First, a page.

The Debt, and the Perfect Satisfaction

Way back at the beginning, we have the short account of Adam and Eve. God made both of them and placed them in His garden to tend it. They were welcome to eat of every tree in the garden save one, the Tree of the Knowledge of Good and Evil.

As the account goes, the woman is beguiled and deceived and eats. She gives to Adam and he eats. It’s that action that is the source of suffering in this world.

We pick up the account here…

Then the eyes of both were opened, and they knew that they were naked. So they sewed fig leaves together and made coverings for themselves.

Genesis 3:7 — Modern English Version (Thinline Edition.; Lake Mary, FL: Passio, 2014)

Something immediately changed. Though it’s not explicit in the text, they lost a covering they had before. That will be for you to explore.

Then they heard the sound of the Lord God walking in the garden in the cool of the day, and the man and his wife hid themselves from the presence of the Lord God among the trees of the garden. The Lord God called to the man and said to him, “Where are you?”

Genesis 3:8–9 — Modern English Version (Thinline Edition.; Lake Mary, FL: Passio, 2014)

I love when God asks a question. He’s not looking for information. The question is intended to get to the root of the problem.

He said, “ I heard Your voice in the garden and was afraid because I was naked, so I hid myself.”
And He said, “Who told you that you were naked? Have you eaten from the tree of which I commanded you not to eat?”

Genesis 3:10–11 — Modern English Version (Thinline Edition.; Lake Mary, FL: Passio, 2014)

Adam answers with a confession. God follows up with two other questions.

The man said, “The woman whom You gave to be with me, she gave me fruit of the tree, and I ate.”

Genesis 3:12 — Modern English Version (Thinline Edition.; Lake Mary, FL: Passio, 2014)

Adam again confesses what he did. There are those that read it only as a sort of blaming… I used to think the same way. Now I view it as a confession of the truth. One that comes encumbered with the knowledge of suffering and how to alleviate it. Adam transferred the attention from him to Eve.

God then asks Eve a question. She answers.

Then the Lord God said to the woman, “What have you done?”
And the woman said, “The serpent deceived me, and I ate.”

Genesis 3:13 — Modern English Version (Thinline Edition.; Lake Mary, FL: Passio, 2014)

It’s that answer that needs examination.

The word deceived is the Hebrew word nasha which means to cheat, to deceive. To dig beyond the text, we need a Hebrew lexicon. In examining the word, there is another identical word with a different meaning. That word nasha means to lend on interest or to credit someone.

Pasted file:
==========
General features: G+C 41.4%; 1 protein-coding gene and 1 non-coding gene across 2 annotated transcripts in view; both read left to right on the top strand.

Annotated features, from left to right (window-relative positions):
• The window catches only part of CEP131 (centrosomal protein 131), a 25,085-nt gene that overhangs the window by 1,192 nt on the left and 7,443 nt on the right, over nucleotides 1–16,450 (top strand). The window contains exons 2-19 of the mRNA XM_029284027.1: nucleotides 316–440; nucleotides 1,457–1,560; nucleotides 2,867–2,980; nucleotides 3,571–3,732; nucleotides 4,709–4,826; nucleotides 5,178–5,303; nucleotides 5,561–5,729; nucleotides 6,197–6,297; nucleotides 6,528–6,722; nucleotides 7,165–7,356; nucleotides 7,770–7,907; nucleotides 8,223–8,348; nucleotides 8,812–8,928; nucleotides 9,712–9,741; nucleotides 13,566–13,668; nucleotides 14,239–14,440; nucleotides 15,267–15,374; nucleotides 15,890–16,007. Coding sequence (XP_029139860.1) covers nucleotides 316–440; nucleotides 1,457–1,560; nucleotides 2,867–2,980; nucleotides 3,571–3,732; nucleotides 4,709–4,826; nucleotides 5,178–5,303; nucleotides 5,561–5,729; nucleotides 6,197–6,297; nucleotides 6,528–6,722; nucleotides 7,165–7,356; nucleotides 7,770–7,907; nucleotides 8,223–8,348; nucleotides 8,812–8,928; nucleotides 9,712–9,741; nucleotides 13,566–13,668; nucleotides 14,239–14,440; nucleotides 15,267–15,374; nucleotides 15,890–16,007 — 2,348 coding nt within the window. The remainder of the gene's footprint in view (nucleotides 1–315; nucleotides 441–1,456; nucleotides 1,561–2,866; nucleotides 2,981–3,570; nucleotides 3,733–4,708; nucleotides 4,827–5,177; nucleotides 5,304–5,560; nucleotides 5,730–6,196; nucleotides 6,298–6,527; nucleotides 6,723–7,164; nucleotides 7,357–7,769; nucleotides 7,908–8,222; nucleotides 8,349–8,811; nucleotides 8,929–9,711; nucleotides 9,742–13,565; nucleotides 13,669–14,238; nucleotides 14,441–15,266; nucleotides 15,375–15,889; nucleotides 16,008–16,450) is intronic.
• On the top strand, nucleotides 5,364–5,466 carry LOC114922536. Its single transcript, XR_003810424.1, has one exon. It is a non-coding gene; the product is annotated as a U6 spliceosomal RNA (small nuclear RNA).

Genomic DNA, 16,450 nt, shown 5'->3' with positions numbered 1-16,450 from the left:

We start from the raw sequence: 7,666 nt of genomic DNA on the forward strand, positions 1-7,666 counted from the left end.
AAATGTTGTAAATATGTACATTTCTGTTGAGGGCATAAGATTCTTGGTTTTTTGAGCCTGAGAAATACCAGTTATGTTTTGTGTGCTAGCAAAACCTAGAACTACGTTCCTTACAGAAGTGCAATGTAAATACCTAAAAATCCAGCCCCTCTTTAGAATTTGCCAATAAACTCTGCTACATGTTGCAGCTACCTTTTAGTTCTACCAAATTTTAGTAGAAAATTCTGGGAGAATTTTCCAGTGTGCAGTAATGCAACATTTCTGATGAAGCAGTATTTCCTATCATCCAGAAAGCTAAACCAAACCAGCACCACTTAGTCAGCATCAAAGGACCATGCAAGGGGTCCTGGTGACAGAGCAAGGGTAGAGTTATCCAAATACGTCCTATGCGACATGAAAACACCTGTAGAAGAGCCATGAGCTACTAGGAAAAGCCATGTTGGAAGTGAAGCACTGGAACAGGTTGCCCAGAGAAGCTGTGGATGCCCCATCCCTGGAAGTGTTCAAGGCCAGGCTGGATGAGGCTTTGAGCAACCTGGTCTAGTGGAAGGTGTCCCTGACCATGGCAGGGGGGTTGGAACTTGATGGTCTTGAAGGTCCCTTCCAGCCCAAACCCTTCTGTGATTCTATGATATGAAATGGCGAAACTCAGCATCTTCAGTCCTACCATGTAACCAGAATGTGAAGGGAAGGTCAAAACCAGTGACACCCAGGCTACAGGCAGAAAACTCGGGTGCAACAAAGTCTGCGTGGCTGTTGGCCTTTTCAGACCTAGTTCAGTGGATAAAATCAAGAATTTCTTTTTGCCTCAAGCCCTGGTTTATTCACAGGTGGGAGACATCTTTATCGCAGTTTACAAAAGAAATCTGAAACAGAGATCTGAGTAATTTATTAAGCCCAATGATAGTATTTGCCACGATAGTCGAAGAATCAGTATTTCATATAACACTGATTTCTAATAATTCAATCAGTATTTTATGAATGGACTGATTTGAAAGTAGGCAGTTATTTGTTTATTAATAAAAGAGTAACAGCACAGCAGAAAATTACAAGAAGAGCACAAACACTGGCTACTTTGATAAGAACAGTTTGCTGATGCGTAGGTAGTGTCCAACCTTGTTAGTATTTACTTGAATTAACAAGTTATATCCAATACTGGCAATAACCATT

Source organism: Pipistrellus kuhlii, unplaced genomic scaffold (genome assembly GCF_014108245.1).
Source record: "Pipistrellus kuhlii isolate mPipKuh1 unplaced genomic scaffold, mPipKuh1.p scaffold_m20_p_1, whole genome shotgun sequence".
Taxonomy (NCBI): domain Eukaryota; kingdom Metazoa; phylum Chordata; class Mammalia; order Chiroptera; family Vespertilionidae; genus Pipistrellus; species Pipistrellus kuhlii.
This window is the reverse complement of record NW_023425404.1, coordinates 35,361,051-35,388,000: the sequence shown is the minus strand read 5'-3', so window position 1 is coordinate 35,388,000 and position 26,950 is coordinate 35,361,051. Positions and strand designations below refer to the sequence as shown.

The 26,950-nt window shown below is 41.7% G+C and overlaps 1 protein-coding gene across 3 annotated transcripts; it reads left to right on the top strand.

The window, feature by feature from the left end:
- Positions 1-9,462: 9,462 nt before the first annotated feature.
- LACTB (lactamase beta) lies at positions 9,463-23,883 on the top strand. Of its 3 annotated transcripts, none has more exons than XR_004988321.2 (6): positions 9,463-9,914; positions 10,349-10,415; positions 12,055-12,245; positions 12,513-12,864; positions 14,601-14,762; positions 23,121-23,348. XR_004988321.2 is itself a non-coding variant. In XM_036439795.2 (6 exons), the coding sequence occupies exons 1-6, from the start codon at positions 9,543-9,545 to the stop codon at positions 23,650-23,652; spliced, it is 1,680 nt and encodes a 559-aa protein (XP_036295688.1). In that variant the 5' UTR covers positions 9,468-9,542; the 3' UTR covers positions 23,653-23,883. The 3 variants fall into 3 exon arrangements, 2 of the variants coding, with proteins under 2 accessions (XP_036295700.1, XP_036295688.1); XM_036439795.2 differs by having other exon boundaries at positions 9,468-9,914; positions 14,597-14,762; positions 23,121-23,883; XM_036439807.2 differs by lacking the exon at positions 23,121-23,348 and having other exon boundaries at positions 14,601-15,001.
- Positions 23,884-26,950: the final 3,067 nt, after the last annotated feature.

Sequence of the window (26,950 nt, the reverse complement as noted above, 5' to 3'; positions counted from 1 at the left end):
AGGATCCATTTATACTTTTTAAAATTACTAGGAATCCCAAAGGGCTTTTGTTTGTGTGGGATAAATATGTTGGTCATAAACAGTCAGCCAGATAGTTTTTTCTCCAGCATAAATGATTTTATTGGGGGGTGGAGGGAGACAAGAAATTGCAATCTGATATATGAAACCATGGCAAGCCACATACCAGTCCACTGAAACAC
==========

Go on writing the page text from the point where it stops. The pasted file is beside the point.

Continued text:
If we look at it that way, Eve became a debtor at interest. The Bible has another word for that kind of transaction… Usury. The English word comes from a Latin root that means to use. It makes sense.

Eve was in a debt only satisfied by death. As long as she lived, she was a debtor to her sin. And she was used to getting to Adam and placing him in the same predicament.. Both became indebted to sin.

Think about debt and how it enslaves. Our whole modern existence is based on debt. But that is an advanced topic for another post.

The Perfect Satisfaction

Of course, we reap what we sow, and it was no different for Adam and Eve. They were expelled from the garden. But God left a hint in the curse to the deceiver.

I will put enmity between you and the woman, and between your offspring and her offspring; he will bruise your head, and you will bruise his heel.”

Genesis 3:15 — Modern English Version (Thinline Edition.; Lake Mary, FL: Passio, 2014)

The pronouns are important, and for our purposes, I only point out that the woman’s Seed is a singular He… Not her, not they.

That He is Jesus.

His whole life was purposed for one thing. To satisfy the creditor. That happened at the cross. It is John who tells us clearly what happened at the moment Jesus died.

After this, Jesus, knowing that everything was now accomplished, that the Scripture might be fulfilled, said, “I thirst.” A bowl full of sour wine was placed there. So they put a sponge full of sour wine on hyssop and held it to His mouth. When Jesus had received the sour wine, He said, “It is finished.” And He bowed His head and gave up His spirit.

John 19:28–30 — Modern English Version (Thinline Edition.; Lake Mary, FL: Passio, 2014)

There is a Greek word that appears here two times. It is tetelestai. In the above text, the first usage is translated as accomplished. The second by Jesus… Translated to “It is finished.”

Yes, tetelestai means those things. But there is an expanded idea. In the times the New Testament was written, the word tetelestai was written on business receipts to show they were paid in full.

When Jesus cried “tetelestai!” It signaled that the debt had been completed and satisfied.

Because Eve was the way to Adam. Adam ate, enslaving himself to sin that only death could satisfy. The enemy’s hope was that God would exact justice and humans would be gone. Yet, there was a reprieve of justice… A reprieve from the last Adam, Jesus.

Jesus is the Perfect Satisfaction of the debt of death incurred by every single sin that humans do.

When the enemy tries to shame you and hold the claim you to sin… Tell him “Paid in full by Jesus.”

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